Cindy Brody, PhD

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About Cindy Brody, PhD

Dr. Brody is a psychologist who has worked extensively with adolescents, adults, and families. Previously, she was the Coordinator of Education and Training at the Comprehensive Addictions Program for Adolescents (CAPA) of the Smithers Addiction Treatment and Research Center, where she specialized in motivational approaches and group psychotherapy. Most recently, she was the Coordinator of Outreach and Prevention at the Fordham University Counseling Services, where she worked individually with young adults struggling with substance use, eating disorders, depression, and trauma, while also developing motivationally-based outreach initiatives on campus.

NY Times Advocates for Evidence Based Treatments

It's great to see the New York Times bringing to light a phenomenon CMC psychologists know all too well: there are many types of psychotherapy that have demonstrated effectiveness, however, these are typically NOT the treatments clients receive. Some of the barriers are lack of therapist training, therapist belief systems (therapy as art, therapy as

Caring for Yourself in order to Care for Someone Else

Many parents who have a child struggling with substance abuse notice that these concerns start to consume huge amounts of time and energy.  As you’ve probably experienced, under the best of circumstances with kids, it’s hard to carve out space to focus on yourself. When your child and your family is dealing with something as

You Are Not Alone!

Sometimes you might feel like you’re the only person in the world who loves someone with a substance problem.  The truth is that many millions of people are walking down this challenging and often painful road.  As you’re dealing with all of this, you might notice that, on purpose or by accident, you start to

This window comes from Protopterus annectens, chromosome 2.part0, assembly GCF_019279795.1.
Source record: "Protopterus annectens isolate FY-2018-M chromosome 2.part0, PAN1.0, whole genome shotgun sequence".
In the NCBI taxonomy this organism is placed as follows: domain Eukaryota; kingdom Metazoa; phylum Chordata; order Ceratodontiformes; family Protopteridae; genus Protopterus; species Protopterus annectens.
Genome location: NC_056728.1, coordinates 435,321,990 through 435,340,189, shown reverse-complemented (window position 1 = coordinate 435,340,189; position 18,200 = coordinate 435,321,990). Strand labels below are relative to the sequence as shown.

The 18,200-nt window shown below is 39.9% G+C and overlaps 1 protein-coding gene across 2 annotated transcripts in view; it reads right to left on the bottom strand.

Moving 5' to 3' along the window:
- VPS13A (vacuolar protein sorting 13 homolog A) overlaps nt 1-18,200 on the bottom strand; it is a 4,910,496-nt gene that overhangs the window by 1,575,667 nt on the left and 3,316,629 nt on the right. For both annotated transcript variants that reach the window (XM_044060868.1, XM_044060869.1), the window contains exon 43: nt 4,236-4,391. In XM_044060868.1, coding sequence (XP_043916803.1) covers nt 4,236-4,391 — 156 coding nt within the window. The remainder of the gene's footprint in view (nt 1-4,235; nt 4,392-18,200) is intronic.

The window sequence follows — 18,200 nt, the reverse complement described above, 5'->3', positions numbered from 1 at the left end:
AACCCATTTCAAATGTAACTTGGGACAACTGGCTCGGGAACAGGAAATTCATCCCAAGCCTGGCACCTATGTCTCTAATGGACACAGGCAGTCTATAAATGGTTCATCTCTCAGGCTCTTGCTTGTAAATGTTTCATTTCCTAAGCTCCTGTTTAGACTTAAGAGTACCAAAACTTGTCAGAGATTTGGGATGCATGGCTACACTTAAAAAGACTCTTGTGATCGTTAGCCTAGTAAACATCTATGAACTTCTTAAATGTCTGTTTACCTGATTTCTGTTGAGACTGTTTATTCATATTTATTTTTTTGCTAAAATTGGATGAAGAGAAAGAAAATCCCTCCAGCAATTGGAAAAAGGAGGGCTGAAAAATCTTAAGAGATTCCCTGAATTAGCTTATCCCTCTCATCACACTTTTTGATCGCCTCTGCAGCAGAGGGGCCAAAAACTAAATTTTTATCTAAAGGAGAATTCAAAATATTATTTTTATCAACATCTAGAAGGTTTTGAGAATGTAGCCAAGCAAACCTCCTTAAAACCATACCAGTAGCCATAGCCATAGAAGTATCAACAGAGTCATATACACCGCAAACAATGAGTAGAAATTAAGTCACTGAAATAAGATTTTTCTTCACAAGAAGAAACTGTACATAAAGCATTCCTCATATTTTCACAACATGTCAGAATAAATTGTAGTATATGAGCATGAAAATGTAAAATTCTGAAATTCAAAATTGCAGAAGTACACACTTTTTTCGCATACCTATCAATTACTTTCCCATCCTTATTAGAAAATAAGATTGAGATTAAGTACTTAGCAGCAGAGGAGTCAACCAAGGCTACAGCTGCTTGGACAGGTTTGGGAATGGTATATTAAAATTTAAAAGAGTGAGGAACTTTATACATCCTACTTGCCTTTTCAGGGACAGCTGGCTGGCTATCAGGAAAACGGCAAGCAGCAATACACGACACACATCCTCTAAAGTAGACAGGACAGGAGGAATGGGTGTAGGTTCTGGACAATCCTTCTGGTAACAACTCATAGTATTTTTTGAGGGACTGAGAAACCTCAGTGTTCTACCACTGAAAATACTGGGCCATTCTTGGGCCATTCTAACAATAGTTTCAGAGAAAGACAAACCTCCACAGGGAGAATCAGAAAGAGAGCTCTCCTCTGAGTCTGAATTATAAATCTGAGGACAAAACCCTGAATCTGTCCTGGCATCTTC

A Breath of Fresh, Evidence-Based Air

We happily point our readers to a recent Jane Brody article in the NY Times concerning evidence-based treatments for substance use problems. Brody’s article, “Effective Addiction Treatment,” captured a number of essential points about what to look for when you are considering treatment for you or a loved one, always a bewildering maze when dealing

Training Parents to Help Children – Part I

The NY Times article “Train a Parent, Spare a Child” (1/11/2013) illustrates some excellent points we want to applaud and help apply these concepts to helping your family change their substance use. First, let’s detail the main points of the article and use that as a framework for how to think about behavior change.  The

Response to: How People Change – David Brooks

The following is a letter we wrote to the NY Times in response to David Brooks' November 26th column, "How People Change": As psychologists at the Center for Motivation and Change we, too, happen to cover a field — substance use disorders — in which people are “perpetually bellowing at each other to be better”.

Broken Promises – The Abstinence Violation Effect

Have you ever wondered why the gym is so crowded on January 2 and 3rd and has emptied out by about January 10th? Well, there’s actually a scientific explanation behind this phenomenon. Technically, it’s known as the “Abstinence Violation Effect (AVE),” but I’m fond of calling it the “New Year’s Resolution Breaking Effect” because it’s

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